The heart of the task for scientists and poets isn't to solve a problem, necessarily, but to ask a really interesting question. A sample of the questions at issue this year: How come different sharks have different kinds of teeth? Can a robot write a poem? How big is the world for a rockfish? Does every albatross fall in love? Are plosive sounds more attractive to employers than nasal sounds? Why do we associate "up" with happiness and "down" with sadness?

Trying to answer those questions takes talent, determination, and expertise, but above all it takes imaginative thinking. To answer the shark tooth question, for instance, Adam Summers worked with scientist Katherine Corn to fabricate shark teeth and attach them to a sawzall (a robot shark jaw they dubbed a "Jawzall Mark 1"), which they used to methodically saw in half scores of salmon and dead baby seals.

After doing this, Summers and Corn learned several things. Some teeth cut fish better than seal. Teeth dull within four contacts with prey, some even fewer. They don't know this for sure, but some shark teeth seem to be only single-use devices. They also learned something that they didn't expect to learn: You can't manufacture shark teeth. The shark tooth achieves its sharpness by adding material, and we can achieve sharpness only by removing material.

When the scientists drop metaphorically resonate facts like those, the poets reach for their pencils. They're here not only to learn about science but to glean sentences like "teeth and tears are the only true solids and liquids in the body." They're looking for inspiration, and marine biology offers a wellspring.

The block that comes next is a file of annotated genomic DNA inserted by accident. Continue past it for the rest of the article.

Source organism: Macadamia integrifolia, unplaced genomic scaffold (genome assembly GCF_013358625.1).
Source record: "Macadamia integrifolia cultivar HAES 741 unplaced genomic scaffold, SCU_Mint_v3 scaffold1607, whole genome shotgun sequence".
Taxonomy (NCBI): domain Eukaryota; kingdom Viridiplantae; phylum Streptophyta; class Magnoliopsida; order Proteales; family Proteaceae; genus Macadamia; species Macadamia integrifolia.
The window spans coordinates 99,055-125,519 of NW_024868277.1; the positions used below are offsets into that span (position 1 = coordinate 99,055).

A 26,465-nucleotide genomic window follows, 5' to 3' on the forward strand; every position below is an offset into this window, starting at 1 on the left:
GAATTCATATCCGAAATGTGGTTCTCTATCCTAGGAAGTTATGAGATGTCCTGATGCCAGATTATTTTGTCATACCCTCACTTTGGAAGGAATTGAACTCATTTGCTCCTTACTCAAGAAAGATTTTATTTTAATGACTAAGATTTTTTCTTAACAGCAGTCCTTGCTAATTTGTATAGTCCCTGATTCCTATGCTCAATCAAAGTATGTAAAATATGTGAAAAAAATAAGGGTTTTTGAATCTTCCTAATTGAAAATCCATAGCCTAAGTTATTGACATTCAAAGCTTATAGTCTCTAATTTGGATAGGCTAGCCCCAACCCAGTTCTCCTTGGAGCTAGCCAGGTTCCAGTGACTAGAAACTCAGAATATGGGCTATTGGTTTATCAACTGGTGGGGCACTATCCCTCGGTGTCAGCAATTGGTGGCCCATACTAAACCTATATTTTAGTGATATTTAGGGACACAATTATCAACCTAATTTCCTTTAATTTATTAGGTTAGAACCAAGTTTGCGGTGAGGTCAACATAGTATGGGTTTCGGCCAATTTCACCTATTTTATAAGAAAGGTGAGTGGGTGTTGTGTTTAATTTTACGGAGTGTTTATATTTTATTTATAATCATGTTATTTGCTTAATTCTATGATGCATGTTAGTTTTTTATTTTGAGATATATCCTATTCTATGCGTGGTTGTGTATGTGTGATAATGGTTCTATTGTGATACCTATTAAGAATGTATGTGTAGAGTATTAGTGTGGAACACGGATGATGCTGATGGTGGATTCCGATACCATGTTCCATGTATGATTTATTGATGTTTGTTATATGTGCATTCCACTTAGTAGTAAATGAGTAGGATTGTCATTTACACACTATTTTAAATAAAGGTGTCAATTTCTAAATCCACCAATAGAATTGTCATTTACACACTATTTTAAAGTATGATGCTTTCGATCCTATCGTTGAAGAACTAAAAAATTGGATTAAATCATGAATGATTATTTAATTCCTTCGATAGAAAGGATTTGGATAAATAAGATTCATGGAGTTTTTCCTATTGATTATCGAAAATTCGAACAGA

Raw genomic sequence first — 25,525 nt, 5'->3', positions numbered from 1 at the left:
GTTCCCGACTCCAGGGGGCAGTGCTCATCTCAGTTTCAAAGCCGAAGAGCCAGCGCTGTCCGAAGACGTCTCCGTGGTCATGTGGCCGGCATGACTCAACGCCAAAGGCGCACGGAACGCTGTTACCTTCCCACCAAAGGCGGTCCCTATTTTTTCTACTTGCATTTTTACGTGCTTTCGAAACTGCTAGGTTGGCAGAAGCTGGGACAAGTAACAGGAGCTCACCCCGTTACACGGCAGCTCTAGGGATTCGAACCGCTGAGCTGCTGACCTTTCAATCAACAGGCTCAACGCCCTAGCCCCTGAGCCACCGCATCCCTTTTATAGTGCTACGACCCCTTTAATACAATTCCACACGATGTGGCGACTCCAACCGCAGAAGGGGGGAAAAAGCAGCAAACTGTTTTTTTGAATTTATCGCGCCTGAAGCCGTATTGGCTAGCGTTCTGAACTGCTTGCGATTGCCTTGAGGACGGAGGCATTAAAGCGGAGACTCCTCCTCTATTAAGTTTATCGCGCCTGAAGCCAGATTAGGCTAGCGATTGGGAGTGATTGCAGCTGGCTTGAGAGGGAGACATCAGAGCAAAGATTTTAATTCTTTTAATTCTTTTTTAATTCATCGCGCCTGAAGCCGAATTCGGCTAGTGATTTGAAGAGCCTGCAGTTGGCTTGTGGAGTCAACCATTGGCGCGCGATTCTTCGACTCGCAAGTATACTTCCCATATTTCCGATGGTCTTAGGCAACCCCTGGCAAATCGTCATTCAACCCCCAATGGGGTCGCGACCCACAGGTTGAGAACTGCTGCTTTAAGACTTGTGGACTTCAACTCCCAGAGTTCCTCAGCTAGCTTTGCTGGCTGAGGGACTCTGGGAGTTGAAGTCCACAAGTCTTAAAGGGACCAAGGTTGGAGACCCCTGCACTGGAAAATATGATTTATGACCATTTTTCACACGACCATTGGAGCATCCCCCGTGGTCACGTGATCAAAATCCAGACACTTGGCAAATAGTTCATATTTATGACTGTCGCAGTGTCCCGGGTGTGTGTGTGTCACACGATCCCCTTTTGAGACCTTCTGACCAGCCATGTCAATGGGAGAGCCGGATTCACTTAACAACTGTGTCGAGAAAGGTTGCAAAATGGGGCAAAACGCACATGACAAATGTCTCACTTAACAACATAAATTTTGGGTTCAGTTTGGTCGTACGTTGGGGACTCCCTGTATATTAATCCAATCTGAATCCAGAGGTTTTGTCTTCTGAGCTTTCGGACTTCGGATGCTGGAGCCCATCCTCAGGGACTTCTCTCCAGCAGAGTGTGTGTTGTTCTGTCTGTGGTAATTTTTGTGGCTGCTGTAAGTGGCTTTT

The science students learn from the poets, too. At the symposium, Summers told those assembled that the writing workshops and presentations help the scientists use language in ways that make their research sound more compelling. If you can make the night life of the rockfish sound irresistible, then you have a better chance of getting published. Since he started working with the poets, his crew has published more work—plain and simple.

The symposium isn't only a culmination of several weeks of work by scientists and poets. It's a continuation of a conversation Professor Richard Kenney started in his creative- writing classes at UW nearly a decade ago. (Full disclosure: I studied with Kenney when I got an MFA at UW.)

According to Professor Kenney, one of the main quandaries at the core of poetry is this: Language is really good at communicating provisional information, but it sucks at conveying emotional information. Stated as a plain English sentence, the best thing or the worst thing that ever happened to you carries the same weight as directions to a taco truck.

Language distances us from our emotions, but language is the medium through which the poet must evoke emotion. If you're trying to make somebody cry, laugh, or just be generally interested in what you have to say, then you have to appeal to the senses, drum on limbic systems, move people. But how can poetry do that? Which tools work, and how and why do they work?

To answer this question, Kenney incorporates concepts and research from the fields of cognitive linguistics, evolutionary psychology, and biology. Using those scientific materials, a few essays he borrows from Robert Frost, and, of course, poems, Kenney opens up several scientific/literary rabbit holes into which his students descend. He sends them with paper and pen, asks them to look, then to look again, and then to report back honestly, beautifully. recommended